Review: NASA – A Human Adventure exhibition in Singapore

By Lynn Wee   — December 07, 2016
  • NASA - A Human Adventure exhibition opens in Singapore
    1 / 6 NASA - A Human Adventure exhibition opens in Singapore

    Take a trip to space with your family! NASA – A Human Adventure exhibition displays over 200 artefacts, including actual space-flown items and full-scale replicas. 

    Young Parents checked out the exhibition to see what the hype is about. 

    (Click on arrows in photos to find out more)

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  • Largest space flight exhibition in Singapore
    2 / 6 Largest space flight exhibition in Singapore

    Its organiser ArtScience Museum says this is the largest space flight exhibition in Singapore. The artefacts were shipped here by sea in 19 large containers.

    These include a nose cone from a Jupiter rocket which was retrieved in the sea; film magazines and film frames that have been to the moon and back on the Apollo missions.

    You’ll also see fragments of the world’s first long-range ballistic missile, the V-2, which was developed by the Germans during World War II.

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  • The exhibition's highlights
    3 / 6 The exhibition's highlights

    Other highlights include a full-scale replica of a capsule from the Mercury spacecraft, the first human space flight programme for the United States that ran from 1961 to 1963.

    It was significant for its role in the US’ space race against the Soviet Union during the Cold War, when the two countries fought to put the first man in space (the Soviet Union’s Yuri Gagarin did it in 1961) and the first man to land on the moon (American Neil Armstrong achieved this in 1969 with the Apollo 11 mission).

    Another full-scale replica re-creates the crew cabin and forward fuselage of the Space Shuttle. The orbital spacecraft, which was the first to be able to transport cargo to space and back, was in operation between 1981 and 2011.

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  • Experience launching into space here
    4 / 6 Experience launching into space here

    There is also a G-force simulator which provides both kids and adults a taste of what it’s like to launch into space. The two-minute experience, which costs $6 to $9 per person, simulates a flight on the 1961 Mercury Liberty Bell 7 with the late American astronaut Gus Grissom.

    During the experience, visitors will encounter a G-force of up to 2G – two times the force of gravity on Earth, and slightly under the 3G that astronauts can face during a rocket launch.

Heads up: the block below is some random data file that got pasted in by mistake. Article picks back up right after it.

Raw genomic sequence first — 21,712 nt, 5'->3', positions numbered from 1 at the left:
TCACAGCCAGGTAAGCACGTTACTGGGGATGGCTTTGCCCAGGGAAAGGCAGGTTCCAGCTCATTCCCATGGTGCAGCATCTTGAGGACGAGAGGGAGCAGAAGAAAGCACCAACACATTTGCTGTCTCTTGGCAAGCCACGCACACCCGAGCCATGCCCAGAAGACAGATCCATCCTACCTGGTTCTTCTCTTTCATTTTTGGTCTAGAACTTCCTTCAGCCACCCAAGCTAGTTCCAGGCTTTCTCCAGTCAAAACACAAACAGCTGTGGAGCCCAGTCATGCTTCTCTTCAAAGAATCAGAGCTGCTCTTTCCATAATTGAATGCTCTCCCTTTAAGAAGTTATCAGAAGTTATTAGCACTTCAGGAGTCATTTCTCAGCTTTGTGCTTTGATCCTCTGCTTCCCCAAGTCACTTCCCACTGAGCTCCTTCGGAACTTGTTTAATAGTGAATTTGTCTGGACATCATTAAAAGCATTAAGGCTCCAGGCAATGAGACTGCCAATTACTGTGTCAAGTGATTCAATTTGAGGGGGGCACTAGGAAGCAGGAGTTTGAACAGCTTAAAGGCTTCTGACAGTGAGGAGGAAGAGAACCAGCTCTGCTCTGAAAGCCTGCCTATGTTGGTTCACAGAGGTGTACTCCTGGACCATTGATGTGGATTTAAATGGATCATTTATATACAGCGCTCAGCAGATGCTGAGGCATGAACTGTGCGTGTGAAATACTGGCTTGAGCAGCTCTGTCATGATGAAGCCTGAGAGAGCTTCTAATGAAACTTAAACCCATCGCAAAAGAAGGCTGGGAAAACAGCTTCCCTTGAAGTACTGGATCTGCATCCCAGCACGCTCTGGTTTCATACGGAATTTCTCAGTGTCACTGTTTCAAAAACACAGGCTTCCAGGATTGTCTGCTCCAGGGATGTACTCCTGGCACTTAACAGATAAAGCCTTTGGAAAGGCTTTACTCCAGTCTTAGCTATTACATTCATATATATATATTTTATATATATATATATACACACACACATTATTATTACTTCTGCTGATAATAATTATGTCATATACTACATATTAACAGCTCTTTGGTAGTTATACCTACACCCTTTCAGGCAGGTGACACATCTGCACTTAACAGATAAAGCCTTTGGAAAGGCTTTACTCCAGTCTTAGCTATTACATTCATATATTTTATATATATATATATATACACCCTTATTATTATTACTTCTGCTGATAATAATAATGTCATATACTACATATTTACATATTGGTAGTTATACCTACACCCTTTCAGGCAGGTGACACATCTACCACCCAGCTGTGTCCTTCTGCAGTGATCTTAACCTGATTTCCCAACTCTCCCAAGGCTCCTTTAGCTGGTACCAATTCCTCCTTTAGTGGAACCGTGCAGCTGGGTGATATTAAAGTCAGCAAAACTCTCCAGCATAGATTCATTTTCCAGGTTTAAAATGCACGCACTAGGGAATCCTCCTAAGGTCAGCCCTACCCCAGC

There is no age limit, but kids have to be at least 1.2m to take the ride. 

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  • Kid-friendly activities
    5 / 6 Kid-friendly activities

    Junior can also take this opportunity to learn more about the solar system as well as the Earth’s climate, through its interactive educational software, which is projected on a globe. 

    There are booths in the exhibition that allows your kid to “build” his very own rocket using the stencils and colour pencils provided (as shown above). 

    Related: Review: Journey to Infinity: Escher’s World of Wonder in Singapore

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  • Space quest workshop for kids
    6 / 6 Space quest workshop for kids

    Other activities include the Space Quest workshop, where kids can complete a series of hands-on activities, and race against time to launch a space mission. 

    Recommended for children from age seven, the workshop lasts for an hour and is held only on Dec 16 and 30, at 4.30pm, at the Rainbow Room at Future World. 

    It costs $8 per participant and is limited to the first 20 (tickets available at the box office). 

    NASA – A Human Adventure 

    When: Now till Mar 19, 10am to 7pm 
    Where: Artscience Museum, Marina Bay Sands, 10 Bayfront Avenue 
    How much:
    Monday to Thursday: $15 to $20 (adult), $9 to $12 (child).
    Friday to Sunday: $19 to $25 (adult), $11 to $15 (child).

    Tickets to the G-Force Astronaut Trainer ride
    Monday to Thursday: $6
    Friday to Sunday: $9

    Tickets to the Space Quest workshop (Dec 16 and 30 only)
    $8 per child 

    Find out more at www.marinabaysands.com/ArtScienceMuseum.

    A version of this article first appeared in The Straits Times.

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